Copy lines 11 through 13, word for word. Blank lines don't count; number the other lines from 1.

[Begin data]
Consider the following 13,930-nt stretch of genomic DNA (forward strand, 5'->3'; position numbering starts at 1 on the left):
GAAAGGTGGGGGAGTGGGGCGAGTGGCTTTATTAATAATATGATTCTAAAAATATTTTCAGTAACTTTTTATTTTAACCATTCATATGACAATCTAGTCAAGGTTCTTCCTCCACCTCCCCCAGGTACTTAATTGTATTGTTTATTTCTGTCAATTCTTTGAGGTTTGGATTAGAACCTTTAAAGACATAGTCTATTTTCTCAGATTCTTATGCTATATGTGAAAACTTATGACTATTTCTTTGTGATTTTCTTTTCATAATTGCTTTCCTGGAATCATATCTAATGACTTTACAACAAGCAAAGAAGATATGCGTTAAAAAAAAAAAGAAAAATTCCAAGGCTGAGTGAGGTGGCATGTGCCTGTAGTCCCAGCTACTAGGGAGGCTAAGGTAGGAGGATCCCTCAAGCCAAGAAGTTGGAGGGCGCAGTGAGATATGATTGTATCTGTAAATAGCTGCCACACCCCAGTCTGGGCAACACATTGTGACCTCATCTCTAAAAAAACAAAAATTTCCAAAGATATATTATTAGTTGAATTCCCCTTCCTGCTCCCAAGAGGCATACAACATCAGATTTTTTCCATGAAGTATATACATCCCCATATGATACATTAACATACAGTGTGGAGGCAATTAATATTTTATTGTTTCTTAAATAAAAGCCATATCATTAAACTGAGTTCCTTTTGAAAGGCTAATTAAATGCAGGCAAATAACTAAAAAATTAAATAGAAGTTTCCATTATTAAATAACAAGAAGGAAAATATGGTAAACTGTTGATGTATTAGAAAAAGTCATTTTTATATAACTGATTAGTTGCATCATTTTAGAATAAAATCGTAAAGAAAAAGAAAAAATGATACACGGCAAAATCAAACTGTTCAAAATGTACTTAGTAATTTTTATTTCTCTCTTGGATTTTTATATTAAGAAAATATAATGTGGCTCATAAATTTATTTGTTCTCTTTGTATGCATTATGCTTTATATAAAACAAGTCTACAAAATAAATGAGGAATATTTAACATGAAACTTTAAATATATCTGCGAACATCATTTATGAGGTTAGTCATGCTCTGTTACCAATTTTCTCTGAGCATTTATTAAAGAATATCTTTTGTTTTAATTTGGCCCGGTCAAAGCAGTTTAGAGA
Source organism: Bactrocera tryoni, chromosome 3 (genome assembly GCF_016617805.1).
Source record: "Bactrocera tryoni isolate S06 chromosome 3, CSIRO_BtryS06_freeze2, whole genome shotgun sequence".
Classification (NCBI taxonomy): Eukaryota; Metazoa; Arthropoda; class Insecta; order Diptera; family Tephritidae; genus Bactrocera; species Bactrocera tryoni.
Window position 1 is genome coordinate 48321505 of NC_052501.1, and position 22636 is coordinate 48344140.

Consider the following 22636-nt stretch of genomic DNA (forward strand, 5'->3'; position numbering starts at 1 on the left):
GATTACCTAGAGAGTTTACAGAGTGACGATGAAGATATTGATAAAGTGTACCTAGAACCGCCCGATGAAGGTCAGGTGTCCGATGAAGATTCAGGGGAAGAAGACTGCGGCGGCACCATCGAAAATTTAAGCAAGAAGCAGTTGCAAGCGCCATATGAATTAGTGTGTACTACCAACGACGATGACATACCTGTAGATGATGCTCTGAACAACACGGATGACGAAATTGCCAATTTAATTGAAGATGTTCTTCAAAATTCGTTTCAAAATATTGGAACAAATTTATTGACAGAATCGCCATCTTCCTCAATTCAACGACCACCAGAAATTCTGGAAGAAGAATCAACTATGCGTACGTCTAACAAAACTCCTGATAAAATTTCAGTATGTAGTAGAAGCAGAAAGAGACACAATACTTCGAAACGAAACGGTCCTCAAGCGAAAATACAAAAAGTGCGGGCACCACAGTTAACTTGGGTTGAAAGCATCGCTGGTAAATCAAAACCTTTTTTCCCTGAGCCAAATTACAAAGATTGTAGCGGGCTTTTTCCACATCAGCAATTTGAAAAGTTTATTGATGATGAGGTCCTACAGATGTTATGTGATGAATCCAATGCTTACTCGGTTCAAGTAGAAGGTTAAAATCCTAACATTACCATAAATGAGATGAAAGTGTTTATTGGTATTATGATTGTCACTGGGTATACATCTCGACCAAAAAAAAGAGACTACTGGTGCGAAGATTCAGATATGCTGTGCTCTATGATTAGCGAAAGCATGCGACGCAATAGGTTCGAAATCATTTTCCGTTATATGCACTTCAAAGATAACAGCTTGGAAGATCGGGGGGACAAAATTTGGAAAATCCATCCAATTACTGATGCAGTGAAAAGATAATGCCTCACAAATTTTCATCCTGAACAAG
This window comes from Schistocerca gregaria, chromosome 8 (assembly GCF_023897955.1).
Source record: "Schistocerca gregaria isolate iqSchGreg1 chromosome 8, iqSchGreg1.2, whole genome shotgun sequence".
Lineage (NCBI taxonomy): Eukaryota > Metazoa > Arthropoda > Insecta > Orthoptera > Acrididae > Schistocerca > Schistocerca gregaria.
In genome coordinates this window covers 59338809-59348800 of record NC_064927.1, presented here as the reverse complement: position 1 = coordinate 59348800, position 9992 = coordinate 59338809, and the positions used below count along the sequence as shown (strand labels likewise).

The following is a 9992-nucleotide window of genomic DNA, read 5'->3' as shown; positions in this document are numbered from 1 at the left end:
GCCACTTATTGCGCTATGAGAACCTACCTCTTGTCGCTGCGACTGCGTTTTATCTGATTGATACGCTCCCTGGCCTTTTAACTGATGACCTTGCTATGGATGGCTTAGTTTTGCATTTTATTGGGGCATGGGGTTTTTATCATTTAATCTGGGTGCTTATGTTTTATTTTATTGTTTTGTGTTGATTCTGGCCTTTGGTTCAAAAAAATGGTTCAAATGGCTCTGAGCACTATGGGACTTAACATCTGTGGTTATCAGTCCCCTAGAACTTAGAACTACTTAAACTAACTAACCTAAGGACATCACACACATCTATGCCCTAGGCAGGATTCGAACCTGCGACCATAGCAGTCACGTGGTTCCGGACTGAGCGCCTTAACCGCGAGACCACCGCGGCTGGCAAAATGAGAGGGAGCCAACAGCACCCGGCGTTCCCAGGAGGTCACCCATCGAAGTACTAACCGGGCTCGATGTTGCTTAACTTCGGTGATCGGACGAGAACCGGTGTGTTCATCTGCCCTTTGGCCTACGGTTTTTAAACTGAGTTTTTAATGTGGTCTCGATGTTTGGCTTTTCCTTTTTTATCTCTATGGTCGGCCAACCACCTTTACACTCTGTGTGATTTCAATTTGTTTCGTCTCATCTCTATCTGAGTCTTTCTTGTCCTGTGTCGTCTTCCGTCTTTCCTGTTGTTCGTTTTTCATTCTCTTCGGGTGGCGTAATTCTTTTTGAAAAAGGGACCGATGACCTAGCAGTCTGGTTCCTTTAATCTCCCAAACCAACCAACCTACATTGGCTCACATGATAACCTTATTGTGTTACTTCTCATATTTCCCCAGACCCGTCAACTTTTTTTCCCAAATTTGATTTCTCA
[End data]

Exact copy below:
Lineage (NCBI taxonomy): Eukaryota > Metazoa > Arthropoda > Insecta > Orthoptera > Acrididae > Schistocerca > Schistocerca gregaria.
In genome coordinates this window covers 59338809-59348800 of record NC_064927.1, presented here as the reverse complement: position 1 = coordinate 59348800, position 9992 = coordinate 59338809, and the positions used below count along the sequence as shown (strand labels likewise).

The following is a 9992-nucleotide window of genomic DNA, read 5'->3' as shown; positions in this document are numbered from 1 at the left end: